"God wants us to do bigger things," Bingham said. "We've had a great ministry here. But God has much more for us to do. And the facility and the racial mix [in Shively Heights] will provide even greater opportunity."
Payton said approximately 70 percent of Shively Heights voted for the move, but less than 1 percent gave "public opposition." Nearly twenty members have left since the vote to merge, he added. "Even in this day and age, we would be naïve to think some of it wasn't because of race."
Payton even addressed the racial issue in a sermon before the merger.
"I just told them, 'You all used to live downtown. Why did you move to Shively? We all know why you moved,'" he recounted. "'When are you going to quit running from them and start reaching them?'"
Nationally, approximately 8 percent of churches are integrated, according to George Yancey, a sociology professor at the University of North Texas who has studied race and churches.
While schooling and other aspects of life often are integrated, totally voluntary organizations like churches remain less so, Yancey said. "In America we still choose to be among our own racially," said Yancey, author of One Body, One Spirit.
"Families are that way. We usually choose [to marry] someone of our own race."
Successful integration requires sensitivity and compromise from all parties, Yancey explained. "Things are not going to be the way they used to be and both groups are going to have to accept that," he said.
Yancey said some research suggests integrated churches are better able to grow numerically, but there has been no measurement for such things as spiritual growth or true cooperation among different ethnic groups. "There needs to be more research into that," he said.
At St. Paul Baptist Church at Shively Heights, many details remain to be worked out. Bingham and Payton are taking turns preaching on Sunday morning. All current staff is remaining. Bingham said leaders are working to maintain a diversity of cultures in all aspects.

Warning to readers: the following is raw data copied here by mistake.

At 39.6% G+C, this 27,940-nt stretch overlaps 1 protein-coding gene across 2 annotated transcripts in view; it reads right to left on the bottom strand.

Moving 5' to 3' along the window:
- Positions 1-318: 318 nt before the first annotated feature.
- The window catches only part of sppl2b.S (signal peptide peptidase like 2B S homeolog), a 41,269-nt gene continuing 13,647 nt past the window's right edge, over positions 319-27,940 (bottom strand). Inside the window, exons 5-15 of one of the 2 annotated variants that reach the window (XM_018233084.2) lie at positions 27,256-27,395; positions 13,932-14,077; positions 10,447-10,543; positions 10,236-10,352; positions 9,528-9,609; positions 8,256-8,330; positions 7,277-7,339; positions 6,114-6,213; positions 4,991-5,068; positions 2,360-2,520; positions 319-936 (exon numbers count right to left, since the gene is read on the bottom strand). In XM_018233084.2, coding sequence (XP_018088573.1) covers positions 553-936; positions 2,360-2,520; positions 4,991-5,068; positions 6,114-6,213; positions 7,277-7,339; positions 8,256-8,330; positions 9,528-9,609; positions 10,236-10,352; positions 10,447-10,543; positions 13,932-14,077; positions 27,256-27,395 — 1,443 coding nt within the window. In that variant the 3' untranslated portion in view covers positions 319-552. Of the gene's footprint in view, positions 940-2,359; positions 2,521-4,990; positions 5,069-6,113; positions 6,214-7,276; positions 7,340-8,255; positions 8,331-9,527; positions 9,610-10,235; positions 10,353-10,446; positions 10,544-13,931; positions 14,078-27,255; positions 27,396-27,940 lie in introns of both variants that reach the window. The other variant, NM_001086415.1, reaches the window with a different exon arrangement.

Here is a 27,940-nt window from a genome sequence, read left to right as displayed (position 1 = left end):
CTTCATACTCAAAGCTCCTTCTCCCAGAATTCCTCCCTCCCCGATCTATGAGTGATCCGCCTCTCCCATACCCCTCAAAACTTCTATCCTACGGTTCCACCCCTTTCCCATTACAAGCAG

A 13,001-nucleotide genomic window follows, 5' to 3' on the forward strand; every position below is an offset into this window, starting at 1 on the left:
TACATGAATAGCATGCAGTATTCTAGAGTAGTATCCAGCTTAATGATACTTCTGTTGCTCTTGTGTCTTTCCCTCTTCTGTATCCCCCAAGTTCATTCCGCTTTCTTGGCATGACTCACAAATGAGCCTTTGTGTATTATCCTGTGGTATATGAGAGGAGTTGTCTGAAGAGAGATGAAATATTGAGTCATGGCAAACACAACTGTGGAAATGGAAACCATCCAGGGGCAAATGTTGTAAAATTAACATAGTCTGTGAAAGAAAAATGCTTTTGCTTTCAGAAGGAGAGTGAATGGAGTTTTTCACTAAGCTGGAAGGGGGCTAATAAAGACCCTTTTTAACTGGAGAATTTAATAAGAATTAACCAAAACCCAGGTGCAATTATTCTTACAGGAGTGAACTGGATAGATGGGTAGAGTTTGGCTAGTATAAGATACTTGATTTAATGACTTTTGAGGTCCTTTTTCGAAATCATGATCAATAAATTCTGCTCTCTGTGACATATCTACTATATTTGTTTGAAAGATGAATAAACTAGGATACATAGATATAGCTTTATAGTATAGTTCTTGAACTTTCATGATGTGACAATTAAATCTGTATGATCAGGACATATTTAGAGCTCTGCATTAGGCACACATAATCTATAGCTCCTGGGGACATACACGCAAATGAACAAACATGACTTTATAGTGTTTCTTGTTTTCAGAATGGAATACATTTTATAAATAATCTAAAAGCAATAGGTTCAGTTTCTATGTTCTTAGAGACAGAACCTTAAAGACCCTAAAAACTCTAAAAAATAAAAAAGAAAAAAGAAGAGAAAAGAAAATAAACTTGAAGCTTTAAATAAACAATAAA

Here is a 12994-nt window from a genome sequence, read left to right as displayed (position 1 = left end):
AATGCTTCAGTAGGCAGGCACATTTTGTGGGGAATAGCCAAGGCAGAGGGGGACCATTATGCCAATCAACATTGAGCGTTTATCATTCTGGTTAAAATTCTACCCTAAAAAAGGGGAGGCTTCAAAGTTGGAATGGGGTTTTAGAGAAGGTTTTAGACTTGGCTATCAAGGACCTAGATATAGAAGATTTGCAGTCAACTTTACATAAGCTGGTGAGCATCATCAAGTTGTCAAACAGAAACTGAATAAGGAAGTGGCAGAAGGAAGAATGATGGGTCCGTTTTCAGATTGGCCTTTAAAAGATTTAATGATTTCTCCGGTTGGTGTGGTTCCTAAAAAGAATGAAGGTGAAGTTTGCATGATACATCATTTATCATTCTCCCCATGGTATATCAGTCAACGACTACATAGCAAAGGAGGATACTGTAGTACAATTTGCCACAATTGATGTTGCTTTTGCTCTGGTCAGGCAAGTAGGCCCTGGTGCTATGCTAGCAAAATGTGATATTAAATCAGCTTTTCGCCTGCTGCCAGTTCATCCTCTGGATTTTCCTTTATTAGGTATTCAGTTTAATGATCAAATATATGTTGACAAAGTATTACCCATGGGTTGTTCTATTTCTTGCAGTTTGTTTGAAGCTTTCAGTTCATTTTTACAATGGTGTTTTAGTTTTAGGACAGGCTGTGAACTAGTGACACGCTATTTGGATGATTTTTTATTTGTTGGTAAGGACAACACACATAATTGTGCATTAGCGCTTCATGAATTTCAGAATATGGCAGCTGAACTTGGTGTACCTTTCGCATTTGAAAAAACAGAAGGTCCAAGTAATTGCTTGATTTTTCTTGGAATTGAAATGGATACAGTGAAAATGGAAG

"It will take some time to do this, but we'll do everything we can possibly do to make sure that equity is demonstrated in music, preaching, and every other part of our worship," Bingham said.
Payton agreed. "We are merging all of our teams to make sure we have adequate representation from both churches. We just want to make sure we don't have all black talking in one area and all white talking in another area. We want it totally blended."
Payton said he's asked members to be patient as leaders "nail down the wrinkles."
"We're all going to be stretched," he said. "I've reminded them of Joshua as he led the children of Israel. He said, 'We've never been this way before,' and neither of our churches have been this way before."
Bingham said he hopes other congregations will learn from the merger that "we all should follow the biblical mandate that we all be one, and that it does not necessarily suggest disaster when we obey that command."
This article first appeared in the Western Recorder, newsjournal of the Kentucky Baptist Convention.